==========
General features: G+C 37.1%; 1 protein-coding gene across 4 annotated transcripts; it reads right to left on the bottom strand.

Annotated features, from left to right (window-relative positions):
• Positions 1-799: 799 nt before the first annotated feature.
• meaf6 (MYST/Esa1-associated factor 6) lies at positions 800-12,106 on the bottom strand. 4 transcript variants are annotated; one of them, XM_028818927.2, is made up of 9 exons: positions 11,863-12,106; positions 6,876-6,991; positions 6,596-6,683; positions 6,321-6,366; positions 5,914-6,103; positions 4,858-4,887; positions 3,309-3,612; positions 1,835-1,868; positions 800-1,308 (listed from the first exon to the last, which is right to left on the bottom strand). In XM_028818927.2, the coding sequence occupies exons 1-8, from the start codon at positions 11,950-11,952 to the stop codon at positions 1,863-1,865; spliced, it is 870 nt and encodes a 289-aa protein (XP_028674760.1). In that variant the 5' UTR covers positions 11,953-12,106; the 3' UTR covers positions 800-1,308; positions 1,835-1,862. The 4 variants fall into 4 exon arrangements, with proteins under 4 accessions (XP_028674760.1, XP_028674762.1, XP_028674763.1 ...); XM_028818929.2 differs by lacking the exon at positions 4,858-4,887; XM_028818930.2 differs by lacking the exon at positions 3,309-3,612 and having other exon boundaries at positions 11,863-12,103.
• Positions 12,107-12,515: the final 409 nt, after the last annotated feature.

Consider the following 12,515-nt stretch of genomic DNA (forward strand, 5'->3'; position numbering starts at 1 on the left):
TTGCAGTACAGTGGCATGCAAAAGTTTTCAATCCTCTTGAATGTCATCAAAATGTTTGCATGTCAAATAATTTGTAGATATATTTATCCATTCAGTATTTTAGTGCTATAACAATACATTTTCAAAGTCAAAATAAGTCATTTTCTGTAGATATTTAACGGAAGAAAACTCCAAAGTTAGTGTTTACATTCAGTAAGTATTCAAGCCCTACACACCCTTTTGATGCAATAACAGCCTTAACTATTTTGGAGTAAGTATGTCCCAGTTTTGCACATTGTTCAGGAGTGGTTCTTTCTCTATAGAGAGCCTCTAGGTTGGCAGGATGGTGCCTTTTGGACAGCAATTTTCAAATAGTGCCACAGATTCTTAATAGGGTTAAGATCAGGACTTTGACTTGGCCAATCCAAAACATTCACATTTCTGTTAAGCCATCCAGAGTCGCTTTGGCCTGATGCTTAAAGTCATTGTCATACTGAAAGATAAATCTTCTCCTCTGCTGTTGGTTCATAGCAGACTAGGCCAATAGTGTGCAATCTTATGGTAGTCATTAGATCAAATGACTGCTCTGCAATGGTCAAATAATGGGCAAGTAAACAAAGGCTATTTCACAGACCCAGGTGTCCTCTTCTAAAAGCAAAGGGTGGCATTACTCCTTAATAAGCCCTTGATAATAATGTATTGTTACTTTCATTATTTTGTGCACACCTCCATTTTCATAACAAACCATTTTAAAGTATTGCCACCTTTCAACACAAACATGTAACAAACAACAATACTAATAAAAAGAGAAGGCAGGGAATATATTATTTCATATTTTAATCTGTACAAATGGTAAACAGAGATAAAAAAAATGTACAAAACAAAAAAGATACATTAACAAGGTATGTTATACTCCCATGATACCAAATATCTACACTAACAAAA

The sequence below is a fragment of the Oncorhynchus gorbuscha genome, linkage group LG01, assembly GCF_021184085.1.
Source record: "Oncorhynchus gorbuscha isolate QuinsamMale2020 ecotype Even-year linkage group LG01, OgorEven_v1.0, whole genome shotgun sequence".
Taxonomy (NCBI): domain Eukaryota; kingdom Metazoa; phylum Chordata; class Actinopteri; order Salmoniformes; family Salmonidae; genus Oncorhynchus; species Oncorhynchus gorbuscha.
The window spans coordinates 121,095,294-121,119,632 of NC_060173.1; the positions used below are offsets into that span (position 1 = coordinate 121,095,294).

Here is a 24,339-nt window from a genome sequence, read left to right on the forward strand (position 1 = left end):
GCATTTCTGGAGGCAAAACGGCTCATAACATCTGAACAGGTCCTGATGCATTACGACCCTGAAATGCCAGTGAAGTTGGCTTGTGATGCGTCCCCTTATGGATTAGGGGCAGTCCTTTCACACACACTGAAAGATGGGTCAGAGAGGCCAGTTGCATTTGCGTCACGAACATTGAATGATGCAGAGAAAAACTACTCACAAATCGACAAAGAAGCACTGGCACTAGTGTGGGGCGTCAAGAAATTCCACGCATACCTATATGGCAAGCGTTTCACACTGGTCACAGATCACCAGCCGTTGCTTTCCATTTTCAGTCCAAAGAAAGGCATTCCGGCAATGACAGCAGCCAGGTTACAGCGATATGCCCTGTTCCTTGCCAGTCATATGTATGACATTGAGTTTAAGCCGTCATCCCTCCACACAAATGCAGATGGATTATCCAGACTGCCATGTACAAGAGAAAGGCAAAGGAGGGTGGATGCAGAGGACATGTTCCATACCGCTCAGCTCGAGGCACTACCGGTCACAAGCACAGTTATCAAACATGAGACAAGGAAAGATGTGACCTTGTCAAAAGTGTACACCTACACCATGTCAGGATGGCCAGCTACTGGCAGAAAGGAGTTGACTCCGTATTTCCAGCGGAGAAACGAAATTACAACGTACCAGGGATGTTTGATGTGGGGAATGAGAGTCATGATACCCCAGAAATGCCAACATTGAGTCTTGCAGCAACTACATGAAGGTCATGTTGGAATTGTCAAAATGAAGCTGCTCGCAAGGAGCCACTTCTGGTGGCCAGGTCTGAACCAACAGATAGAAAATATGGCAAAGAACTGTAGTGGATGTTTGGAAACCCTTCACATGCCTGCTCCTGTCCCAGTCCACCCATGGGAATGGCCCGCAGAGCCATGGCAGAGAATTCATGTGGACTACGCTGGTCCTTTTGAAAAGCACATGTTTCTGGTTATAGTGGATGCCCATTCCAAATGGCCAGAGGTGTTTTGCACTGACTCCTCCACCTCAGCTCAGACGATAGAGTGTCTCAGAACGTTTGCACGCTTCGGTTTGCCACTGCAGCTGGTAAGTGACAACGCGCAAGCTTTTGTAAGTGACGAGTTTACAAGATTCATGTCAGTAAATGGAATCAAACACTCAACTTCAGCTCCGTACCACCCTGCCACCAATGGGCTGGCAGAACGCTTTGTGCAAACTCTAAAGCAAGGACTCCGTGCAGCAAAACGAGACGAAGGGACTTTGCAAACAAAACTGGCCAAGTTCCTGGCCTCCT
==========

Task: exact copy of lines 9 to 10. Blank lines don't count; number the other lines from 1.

Source record: "Oncorhynchus gorbuscha isolate QuinsamMale2020 ecotype Even-year linkage group LG01, OgorEven_v1.0, whole genome shotgun sequence".
Taxonomy (NCBI): domain Eukaryota; kingdom Metazoa; phylum Chordata; class Actinopteri; order Salmoniformes; family Salmonidae; genus Oncorhynchus; species Oncorhynchus gorbuscha.